World Suicide Prevention Day
Saturday 10 September is World Suicide Prevention Day, and the statistics surrounding this subject can’t be overlooked; Over 800,000 people die from suicide every year; thirteen men die from suicide every day in the UK; it’s the leading cause of death for men aged 20 to 49 and the female suicide rate in the UK is at its highest since 2011.
The impact of unemployment
Unemployment plays a significant part in rising levels of suicide. A study carried out by Martin Bobak involving 30,000 people who were followed up six years later showed the risk of dying in men and women who were unemployed was 70% more than those who weren’t. In fact, other studies have seen direct correlation between rises in unemployment and rises in suicide rates.
Communication and care
This year’s World Suicide Prevention Day has the theme of communication and care. It’s crucial that we break down the barriers formed by the stigma surrounding mental health, and replace them with a culture of understanding. The workplace should be no exception to this. People in the UK work the longest hours of any country in the EU, totalling an average of 42 a week. As something that takes up a quarter of our week, work should bring social inclusion, self-worth and stimulating activity.
Enhancing mental wellbeing of your staff
Not only is unemployment a contributing factor to mental illness and suicide, the Chartered Institute of Personnel and Development (CIPD) research shows that more than two fifths of employers have seen an increase in workers reporting conditions such as depression or anxiety.
According to Mind, there are currently one in six people in work dealing with a mental health condition such as anxiety and depression, and without the correct support this can hold the risk of developing into something more serious in the long term. It makes good business sense for employers to support mental wellbeing in the work place – outcomes are enhanced when staff are healthy, motivated and focused, which has a direct impact on a company’s bottom line.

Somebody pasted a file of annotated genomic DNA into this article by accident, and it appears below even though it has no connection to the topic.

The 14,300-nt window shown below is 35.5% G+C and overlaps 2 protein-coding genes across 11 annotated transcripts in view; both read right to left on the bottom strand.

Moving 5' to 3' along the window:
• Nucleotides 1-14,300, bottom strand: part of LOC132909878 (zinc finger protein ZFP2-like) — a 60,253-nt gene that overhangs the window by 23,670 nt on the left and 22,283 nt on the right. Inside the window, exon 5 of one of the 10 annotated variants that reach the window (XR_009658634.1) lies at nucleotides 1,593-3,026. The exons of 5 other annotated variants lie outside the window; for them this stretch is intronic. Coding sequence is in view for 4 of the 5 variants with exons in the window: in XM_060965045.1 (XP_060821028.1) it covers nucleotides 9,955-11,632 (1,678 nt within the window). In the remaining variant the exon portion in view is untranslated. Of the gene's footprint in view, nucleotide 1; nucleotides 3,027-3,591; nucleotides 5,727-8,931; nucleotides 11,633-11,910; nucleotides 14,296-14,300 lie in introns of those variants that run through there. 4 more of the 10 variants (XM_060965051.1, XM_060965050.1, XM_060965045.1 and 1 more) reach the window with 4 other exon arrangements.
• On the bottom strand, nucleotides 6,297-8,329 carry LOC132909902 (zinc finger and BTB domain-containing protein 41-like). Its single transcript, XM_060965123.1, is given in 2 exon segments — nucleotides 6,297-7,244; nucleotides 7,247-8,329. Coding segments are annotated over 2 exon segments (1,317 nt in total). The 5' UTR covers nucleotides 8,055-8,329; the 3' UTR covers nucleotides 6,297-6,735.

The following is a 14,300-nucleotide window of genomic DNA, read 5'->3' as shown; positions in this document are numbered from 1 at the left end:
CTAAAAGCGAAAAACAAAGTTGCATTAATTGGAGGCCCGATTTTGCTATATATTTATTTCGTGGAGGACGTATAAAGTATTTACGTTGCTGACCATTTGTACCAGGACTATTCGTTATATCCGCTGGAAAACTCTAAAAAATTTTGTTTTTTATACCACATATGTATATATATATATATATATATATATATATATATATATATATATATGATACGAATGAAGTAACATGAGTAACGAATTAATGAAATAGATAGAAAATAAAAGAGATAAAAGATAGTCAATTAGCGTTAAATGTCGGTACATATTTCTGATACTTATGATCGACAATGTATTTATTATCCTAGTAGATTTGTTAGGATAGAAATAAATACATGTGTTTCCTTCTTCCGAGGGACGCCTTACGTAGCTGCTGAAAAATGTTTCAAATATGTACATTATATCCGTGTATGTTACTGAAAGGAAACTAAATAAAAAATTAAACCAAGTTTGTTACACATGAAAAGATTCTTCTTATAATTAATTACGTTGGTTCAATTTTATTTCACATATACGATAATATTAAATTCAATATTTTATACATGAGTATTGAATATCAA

Employers play a crucial part in the recovery rate of an employee struggling with a mental illness, particularly if it’s a work related issue. It can be difficult for an employer to know what steps to take to ensure the mental wellbeing of their staff. However, just starting up a dialogue about mental health is a great start. This can come from recognising that mental health effects everyone, and that this can peak and trough on a daily basis. Many employees are hesitant to approach their employer about these issues. In fact, a recent survey showed that one in five people wouldn’t tell their boss if they were stressed at work. To avoid this, employers must make it clear that mental health will be treated the same as physical health.
Making Mental Health Your Business: 10 October 2016
If you’re interested in learning more about how to enhance mental wellbeing in the workplace, Enable will be holding an employer engagement event called ‘Making Mental Health Your Business’ that will explore this subject further.
Use Enable to employ your staff
If you’re interested in employing someone with a mental health need, please email: firstname.lastname@example.org or phone: 01743 276 900.